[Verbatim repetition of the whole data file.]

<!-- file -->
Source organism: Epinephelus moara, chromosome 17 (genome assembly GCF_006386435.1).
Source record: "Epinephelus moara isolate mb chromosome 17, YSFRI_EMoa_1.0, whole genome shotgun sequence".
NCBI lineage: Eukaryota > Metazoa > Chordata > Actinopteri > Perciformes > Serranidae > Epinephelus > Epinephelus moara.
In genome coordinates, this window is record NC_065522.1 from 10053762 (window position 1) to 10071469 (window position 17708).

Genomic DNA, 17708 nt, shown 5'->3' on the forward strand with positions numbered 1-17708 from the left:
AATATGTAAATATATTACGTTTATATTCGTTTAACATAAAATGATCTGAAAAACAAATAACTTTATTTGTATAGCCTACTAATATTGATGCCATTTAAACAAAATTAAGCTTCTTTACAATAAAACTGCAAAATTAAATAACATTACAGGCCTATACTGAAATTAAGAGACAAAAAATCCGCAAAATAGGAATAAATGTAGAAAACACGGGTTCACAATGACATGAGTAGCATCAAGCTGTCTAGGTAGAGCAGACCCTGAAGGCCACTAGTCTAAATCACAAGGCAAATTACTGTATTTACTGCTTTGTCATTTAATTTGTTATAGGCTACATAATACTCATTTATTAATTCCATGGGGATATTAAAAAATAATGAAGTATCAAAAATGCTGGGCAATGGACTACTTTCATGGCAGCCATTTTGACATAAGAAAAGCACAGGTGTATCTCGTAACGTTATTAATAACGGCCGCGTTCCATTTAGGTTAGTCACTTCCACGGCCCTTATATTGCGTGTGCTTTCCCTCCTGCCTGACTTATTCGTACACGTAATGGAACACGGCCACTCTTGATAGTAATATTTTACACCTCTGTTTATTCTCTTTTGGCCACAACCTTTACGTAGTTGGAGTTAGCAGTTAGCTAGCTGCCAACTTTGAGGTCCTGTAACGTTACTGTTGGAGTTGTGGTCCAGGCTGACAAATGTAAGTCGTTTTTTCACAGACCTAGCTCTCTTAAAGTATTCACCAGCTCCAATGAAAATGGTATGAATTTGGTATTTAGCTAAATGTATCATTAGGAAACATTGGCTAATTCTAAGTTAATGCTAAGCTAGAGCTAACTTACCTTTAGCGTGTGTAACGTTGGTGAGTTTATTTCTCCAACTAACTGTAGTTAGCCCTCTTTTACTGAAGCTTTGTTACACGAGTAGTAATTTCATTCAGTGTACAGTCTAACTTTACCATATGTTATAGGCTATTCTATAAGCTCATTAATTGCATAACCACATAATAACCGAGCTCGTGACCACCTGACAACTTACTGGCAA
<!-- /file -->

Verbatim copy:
Source organism: Epinephelus moara, chromosome 17 (genome assembly GCF_006386435.1).
Source record: "Epinephelus moara isolate mb chromosome 17, YSFRI_EMoa_1.0, whole genome shotgun sequence".
NCBI lineage: Eukaryota > Metazoa > Chordata > Actinopteri > Perciformes > Serranidae > Epinephelus > Epinephelus moara.
In genome coordinates, this window is record NC_065522.1 from 10053762 (window position 1) to 10071469 (window position 17708).

Genomic DNA, 17708 nt, shown 5'->3' on the forward strand with positions numbered 1-17708 from the left:
AATATGTAAATATATTACGTTTATATTCGTTTAACATAAAATGATCTGAAAAACAAATAACTTTATTTGTATAGCCTACTAATATTGATGCCATTTAAACAAAATTAAGCTTCTTTACAATAAAACTGCAAAATTAAATAACATTACAGGCCTATACTGAAATTAAGAGACAAAAAATCCGCAAAATAGGAATAAATGTAGAAAACACGGGTTCACAATGACATGAGTAGCATCAAGCTGTCTAGGTAGAGCAGACCCTGAAGGCCACTAGTCTAAATCACAAGGCAAATTACTGTATTTACTGCTTTGTCATTTAATTTGTTATAGGCTACATAATACTCATTTATTAATTCCATGGGGATATTAAAAAATAATGAAGTATCAAAAATGCTGGGCAATGGACTACTTTCATGGCAGCCATTTTGACATAAGAAAAGCACAGGTGTATCTCGTAACGTTATTAATAACGGCCGCGTTCCATTTAGGTTAGTCACTTCCACGGCCCTTATATTGCGTGTGCTTTCCCTCCTGCCTGACTTATTCGTACACGTAATGGAACACGGCCACTCTTGATAGTAATATTTTACACCTCTGTTTATTCTCTTTTGGCCACAACCTTTACGTAGTTGGAGTTAGCAGTTAGCTAGCTGCCAACTTTGAGGTCCTGTAACGTTACTGTTGGAGTTGTGGTCCAGGCTGACAAATGTAAGTCGTTTTTTCACAGACCTAGCTCTCTTAAAGTATTCACCAGCTCCAATGAAAATGGTATGAATTTGGTATTTAGCTAAATGTATCATTAGGAAACATTGGCTAATTCTAAGTTAATGCTAAGCTAGAGCTAACTTACCTTTAGCGTGTGTAACGTTGGTGAGTTTATTTCTCCAACTAACTGTAGTTAGCCCTCTTTTACTGAAGCTTTGTTACACGAGTAGTAATTTCATTCAGTGTACAGTCTAACTTTACCATATGTTATAGGCTATTCTATAAGCTCATTAATTGCATAACCACATAATAACCGAGCTCGTGACCACCTGACAACTTACTGGCAA